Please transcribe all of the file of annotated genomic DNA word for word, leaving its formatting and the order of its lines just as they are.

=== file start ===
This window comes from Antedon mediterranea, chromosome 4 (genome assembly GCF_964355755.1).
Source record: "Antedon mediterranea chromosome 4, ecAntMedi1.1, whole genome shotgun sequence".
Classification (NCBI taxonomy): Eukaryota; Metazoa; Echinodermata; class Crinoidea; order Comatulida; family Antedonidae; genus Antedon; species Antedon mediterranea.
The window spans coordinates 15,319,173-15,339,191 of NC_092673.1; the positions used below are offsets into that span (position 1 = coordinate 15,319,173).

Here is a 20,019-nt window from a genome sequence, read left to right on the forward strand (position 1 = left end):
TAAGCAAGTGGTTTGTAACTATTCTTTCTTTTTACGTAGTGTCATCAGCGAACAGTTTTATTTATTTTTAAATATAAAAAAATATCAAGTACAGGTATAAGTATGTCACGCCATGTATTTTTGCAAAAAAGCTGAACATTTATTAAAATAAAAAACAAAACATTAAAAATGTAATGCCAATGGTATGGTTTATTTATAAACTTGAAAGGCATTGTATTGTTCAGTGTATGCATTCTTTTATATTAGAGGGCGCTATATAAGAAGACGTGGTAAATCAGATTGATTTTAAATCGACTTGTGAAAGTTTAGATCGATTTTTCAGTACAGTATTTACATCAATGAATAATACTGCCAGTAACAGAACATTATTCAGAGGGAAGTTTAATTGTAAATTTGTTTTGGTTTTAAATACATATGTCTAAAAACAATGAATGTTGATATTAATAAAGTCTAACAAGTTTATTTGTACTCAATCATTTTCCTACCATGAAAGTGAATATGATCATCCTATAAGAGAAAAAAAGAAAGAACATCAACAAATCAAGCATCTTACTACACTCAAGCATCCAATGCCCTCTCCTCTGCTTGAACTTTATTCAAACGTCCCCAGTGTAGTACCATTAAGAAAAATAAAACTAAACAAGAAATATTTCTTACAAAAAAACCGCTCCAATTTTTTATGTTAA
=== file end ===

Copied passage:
This window comes from Antedon mediterranea, chromosome 4 (genome assembly GCF_964355755.1).
Source record: "Antedon mediterranea chromosome 4, ecAntMedi1.1, whole genome shotgun sequence".
Classification (NCBI taxonomy): Eukaryota; Metazoa; Echinodermata; class Crinoidea; order Comatulida; family Antedonidae; genus Antedon; species Antedon mediterranea.
The window spans coordinates 15,319,173-15,339,191 of NC_092673.1; the positions used below are offsets into that span (position 1 = coordinate 15,319,173).

Here is a 20,019-nt window from a genome sequence, read left to right on the forward strand (position 1 = left end):
TAAGCAAGTGGTTTGTAACTATTCTTTCTTTTTACGTAGTGTCATCAGCGAACAGTTTTATTTATTTTTAAATATAAAAAAATATCAAGTACAGGTATAAGTATGTCACGCCATGTATTTTTGCAAAAAAGCTGAACATTTATTAAAATAAAAAACAAAACATTAAAAATGTAATGCCAATGGTATGGTTTATTTATAAACTTGAAAGGCATTGTATTGTTCAGTGTATGCATTCTTTTATATTAGAGGGCGCTATATAAGAAGACGTGGTAAATCAGATTGATTTTAAATCGACTTGTGAAAGTTTAGATCGATTTTTCAGTACAGTATTTACATCAATGAATAATACTGCCAGTAACAGAACATTATTCAGAGGGAAGTTTAATTGTAAATTTGTTTTGGTTTTAAATACATATGTCTAAAAACAATGAATGTTGATATTAATAAAGTCTAACAAGTTTATTTGTACTCAATCATTTTCCTACCATGAAAGTGAATATGATCATCCTATAAGAGAAAAAAAGAAAGAACATCAACAAATCAAGCATCTTACTACACTCAAGCATCCAATGCCCTCTCCTCTGCTTGAACTTTATTCAAACGTCCCCAGTGTAGTACCATTAAGAAAAATAAAACTAAACAAGAAATATTTCTTACAAAAAAACCGCTCCAATTTTTTATGTTAA